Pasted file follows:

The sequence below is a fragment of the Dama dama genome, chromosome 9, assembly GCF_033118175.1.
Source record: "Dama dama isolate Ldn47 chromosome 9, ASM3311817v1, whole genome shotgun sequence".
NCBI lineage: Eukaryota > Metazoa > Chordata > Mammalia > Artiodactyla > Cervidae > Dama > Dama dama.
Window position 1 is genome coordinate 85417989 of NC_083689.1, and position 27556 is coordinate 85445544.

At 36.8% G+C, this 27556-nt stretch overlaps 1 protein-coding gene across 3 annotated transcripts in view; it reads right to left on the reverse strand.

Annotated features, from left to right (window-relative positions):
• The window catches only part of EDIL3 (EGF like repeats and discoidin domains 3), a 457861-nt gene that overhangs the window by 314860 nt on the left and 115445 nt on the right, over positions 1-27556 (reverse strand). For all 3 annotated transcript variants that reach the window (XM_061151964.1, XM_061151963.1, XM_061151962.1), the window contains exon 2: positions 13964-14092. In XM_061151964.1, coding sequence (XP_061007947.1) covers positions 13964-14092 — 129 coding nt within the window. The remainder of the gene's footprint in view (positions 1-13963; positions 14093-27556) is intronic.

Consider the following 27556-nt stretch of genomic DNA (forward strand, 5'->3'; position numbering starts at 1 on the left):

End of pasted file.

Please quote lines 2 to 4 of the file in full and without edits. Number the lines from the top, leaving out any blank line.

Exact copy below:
Source record: "Dama dama isolate Ldn47 chromosome 9, ASM3311817v1, whole genome shotgun sequence".
NCBI lineage: Eukaryota > Metazoa > Chordata > Mammalia > Artiodactyla > Cervidae > Dama > Dama dama.
Window position 1 is genome coordinate 85417989 of NC_083689.1, and position 27556 is coordinate 85445544.